For the study, Sonnenberg and his team analyzed 350 stool samples from nearly 190 Hadza men and women. They did so over a period of about 18 months (this period included four seasonal changes). There were seven collection dates in all. The researchers then compared the stool samples to 17 other stool samples from populations across the globe. These included other hunter-gatherer communities in Venezuela and Peru and subsistence farmers in Malawi and Cameroon.
What were the results?
The researchers found that, compared to Americans, the Hadza people have a far more diverse gut microbiome. Sonnenburg and his team concluded that a person’s diet can have a profound influence on the diversity of their gut microbiome. They even believe that a Western diet is essentially affecting gut diversity. They feel that people living in the industrialized world are less likely to have a diverse gut microbiome, and this is then affecting their health.
“The challenge is to understand the importance of the ecological role and functional contributions of [microbial] species with which humans co-evolved but that are now apparently underrepresented or missing in industrialized populations,” explained the researchers.
The team also found that unlike industrialized populations, the diversity of gut microbiomes did not decline with age amongst the Hadza tribe.
The role of fiber
Additionally, Sonnenburg and his team also noted that the gut microbiome of the Hadza tribe changed, depending on the season. During the dry season, the Hadzabe eat a lot more meat, hunting games such as antelope. Yet during the wet season, they regularly forge more berries and honey. The only foods that they consumed year-round were tubers and the baobab fruit. The study found that during the wet season, their microbiome shifted yet during the dry season, the missing microbes returned. As of the time of publication, the researchers were unsure of exactly what caused the change in the gut microbiome.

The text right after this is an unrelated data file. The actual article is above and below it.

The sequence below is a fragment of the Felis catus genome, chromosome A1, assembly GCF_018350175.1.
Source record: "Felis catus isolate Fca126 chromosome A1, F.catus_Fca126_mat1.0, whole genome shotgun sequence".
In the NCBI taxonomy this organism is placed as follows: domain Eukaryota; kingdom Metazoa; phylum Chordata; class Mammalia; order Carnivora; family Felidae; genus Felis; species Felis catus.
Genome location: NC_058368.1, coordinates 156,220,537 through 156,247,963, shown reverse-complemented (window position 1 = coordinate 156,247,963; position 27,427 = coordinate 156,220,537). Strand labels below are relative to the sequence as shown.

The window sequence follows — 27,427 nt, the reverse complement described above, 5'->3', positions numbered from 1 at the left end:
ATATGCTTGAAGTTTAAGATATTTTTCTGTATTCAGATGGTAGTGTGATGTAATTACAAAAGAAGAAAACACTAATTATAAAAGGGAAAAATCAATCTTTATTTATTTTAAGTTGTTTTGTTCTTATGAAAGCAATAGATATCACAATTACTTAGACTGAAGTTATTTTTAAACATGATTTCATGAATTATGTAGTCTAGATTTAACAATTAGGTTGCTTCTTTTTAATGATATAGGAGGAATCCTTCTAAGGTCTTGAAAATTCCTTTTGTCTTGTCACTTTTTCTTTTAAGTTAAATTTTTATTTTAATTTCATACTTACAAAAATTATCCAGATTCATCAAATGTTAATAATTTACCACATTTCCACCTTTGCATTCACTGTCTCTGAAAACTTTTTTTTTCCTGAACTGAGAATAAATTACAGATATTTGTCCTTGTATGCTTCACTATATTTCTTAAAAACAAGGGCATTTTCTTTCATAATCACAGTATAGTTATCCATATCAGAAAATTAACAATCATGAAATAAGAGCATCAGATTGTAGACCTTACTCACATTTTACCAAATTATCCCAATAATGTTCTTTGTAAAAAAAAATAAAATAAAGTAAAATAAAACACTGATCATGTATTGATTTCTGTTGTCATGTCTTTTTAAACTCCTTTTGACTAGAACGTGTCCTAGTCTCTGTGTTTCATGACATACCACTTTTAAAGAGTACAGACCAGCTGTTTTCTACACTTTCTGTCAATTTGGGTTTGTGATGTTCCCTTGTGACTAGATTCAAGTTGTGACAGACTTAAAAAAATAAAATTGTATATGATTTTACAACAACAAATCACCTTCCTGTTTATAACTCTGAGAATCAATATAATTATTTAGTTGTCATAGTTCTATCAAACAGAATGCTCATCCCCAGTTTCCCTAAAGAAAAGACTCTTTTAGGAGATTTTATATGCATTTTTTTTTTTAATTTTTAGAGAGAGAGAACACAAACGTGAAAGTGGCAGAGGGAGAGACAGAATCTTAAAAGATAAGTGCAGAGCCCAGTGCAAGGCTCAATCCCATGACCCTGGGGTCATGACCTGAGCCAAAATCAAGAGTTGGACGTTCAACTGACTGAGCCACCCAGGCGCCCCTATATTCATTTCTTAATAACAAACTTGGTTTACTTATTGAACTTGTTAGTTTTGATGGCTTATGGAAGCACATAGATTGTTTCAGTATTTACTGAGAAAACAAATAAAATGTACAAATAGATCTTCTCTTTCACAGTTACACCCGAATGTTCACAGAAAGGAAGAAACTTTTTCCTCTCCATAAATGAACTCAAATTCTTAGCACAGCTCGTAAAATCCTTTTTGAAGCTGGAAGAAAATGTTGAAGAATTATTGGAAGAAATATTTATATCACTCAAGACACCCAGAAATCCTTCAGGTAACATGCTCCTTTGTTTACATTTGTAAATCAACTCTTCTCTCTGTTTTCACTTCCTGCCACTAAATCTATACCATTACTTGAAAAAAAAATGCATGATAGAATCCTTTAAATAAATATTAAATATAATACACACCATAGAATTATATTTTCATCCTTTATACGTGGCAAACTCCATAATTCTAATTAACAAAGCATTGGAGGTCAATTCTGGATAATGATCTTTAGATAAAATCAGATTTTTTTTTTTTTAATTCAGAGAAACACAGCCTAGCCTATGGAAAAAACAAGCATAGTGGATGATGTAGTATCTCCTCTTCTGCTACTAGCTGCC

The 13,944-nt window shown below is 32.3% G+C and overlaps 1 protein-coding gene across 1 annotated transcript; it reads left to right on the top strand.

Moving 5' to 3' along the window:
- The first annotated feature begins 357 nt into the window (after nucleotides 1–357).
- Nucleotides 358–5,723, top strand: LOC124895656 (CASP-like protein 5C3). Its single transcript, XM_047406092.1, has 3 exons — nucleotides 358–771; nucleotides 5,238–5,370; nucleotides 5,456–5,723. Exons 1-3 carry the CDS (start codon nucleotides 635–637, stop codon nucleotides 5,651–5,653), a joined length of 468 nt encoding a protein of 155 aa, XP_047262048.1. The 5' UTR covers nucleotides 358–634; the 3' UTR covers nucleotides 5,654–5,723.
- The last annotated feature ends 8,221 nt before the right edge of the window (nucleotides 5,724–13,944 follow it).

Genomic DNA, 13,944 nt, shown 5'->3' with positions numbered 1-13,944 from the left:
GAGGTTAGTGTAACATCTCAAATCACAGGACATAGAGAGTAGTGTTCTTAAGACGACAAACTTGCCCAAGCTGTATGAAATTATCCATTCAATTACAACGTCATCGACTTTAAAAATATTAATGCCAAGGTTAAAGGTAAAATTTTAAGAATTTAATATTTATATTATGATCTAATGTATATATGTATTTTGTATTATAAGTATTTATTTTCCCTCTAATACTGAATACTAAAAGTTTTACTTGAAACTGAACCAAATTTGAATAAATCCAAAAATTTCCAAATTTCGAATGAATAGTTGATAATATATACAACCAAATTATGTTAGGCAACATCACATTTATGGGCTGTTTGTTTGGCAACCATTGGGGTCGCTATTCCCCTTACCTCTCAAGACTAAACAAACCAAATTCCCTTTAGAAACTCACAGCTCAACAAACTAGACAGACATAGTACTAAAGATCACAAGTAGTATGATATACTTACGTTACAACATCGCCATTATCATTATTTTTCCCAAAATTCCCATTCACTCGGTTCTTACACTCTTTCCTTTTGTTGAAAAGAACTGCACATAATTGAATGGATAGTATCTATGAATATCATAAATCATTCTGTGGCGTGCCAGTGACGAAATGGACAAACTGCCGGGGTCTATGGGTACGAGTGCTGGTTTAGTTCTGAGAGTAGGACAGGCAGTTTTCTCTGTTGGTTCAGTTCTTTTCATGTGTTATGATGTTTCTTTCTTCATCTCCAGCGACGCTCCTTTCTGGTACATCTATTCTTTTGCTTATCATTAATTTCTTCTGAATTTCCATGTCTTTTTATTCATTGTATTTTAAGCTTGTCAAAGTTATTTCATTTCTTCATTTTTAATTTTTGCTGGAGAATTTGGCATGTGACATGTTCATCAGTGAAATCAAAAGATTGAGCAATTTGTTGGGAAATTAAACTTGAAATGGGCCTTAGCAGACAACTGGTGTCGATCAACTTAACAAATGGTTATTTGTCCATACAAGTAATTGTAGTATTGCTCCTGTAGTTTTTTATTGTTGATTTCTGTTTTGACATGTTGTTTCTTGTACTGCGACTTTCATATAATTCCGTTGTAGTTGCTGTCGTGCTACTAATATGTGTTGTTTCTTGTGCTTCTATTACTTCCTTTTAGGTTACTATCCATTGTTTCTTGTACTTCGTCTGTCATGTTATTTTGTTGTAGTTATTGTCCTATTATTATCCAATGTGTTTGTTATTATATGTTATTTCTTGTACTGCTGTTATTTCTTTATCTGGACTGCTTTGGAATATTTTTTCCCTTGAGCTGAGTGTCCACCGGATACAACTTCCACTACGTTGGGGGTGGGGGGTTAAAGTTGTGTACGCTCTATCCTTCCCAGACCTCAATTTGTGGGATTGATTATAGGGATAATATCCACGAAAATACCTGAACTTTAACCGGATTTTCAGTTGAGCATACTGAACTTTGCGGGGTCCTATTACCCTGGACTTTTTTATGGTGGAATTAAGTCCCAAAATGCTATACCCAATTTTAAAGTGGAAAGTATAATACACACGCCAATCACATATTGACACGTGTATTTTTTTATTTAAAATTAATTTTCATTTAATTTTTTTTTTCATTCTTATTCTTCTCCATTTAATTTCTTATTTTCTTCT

That said, the researchers do admit that their intake of dietary fiber may influence the gut microbiome diversity of the Hadza people. As mentioned, the Hadzabe consume tubers, which are root vegetables incredibly high in fiber, all year round. As a result, they can consume around 150 grams of fiber each day. According to the researchers, this is 10 times more than what Americans consume.
“Over the past few years, we’ve come to realize how important this gut community is for our health, and yet we’re eating a low-fiber diet that totally neglects them,” Sonnenburg explained. “So we’re essentially starving our microbial selves.”
The verdict on the study
While the study is promising, Sonnenburg made sure to highlight a few tidbits. For one, his team has yet to determine just how well the Hadza gut microbiome is protecting them against chronic diseases, regardless of how rare the incidences are in the community. Additionally, he made sure to note that the low life expectancy for the Hadza, 46 years, is largely as a result of the high infant mortality rate and accidental deaths (such as falling out of a tree whilst collecting antioxidant-rich honey).
Furthermore, we may never catch up to the Hadza tribe in terms of microbiome diversity. This is because they are exposed to additional bacteria from the soil, the animals they hunt and from their lack of western hygiene.
However, that doesn’t mean we shouldn’t try. Sonnenburg and his team proved that the Hadza people altered their gut microbiome simply by changing their diet per season. Therefore, there’s no reason to why we can’t do the same.
Adopting the Hadza diet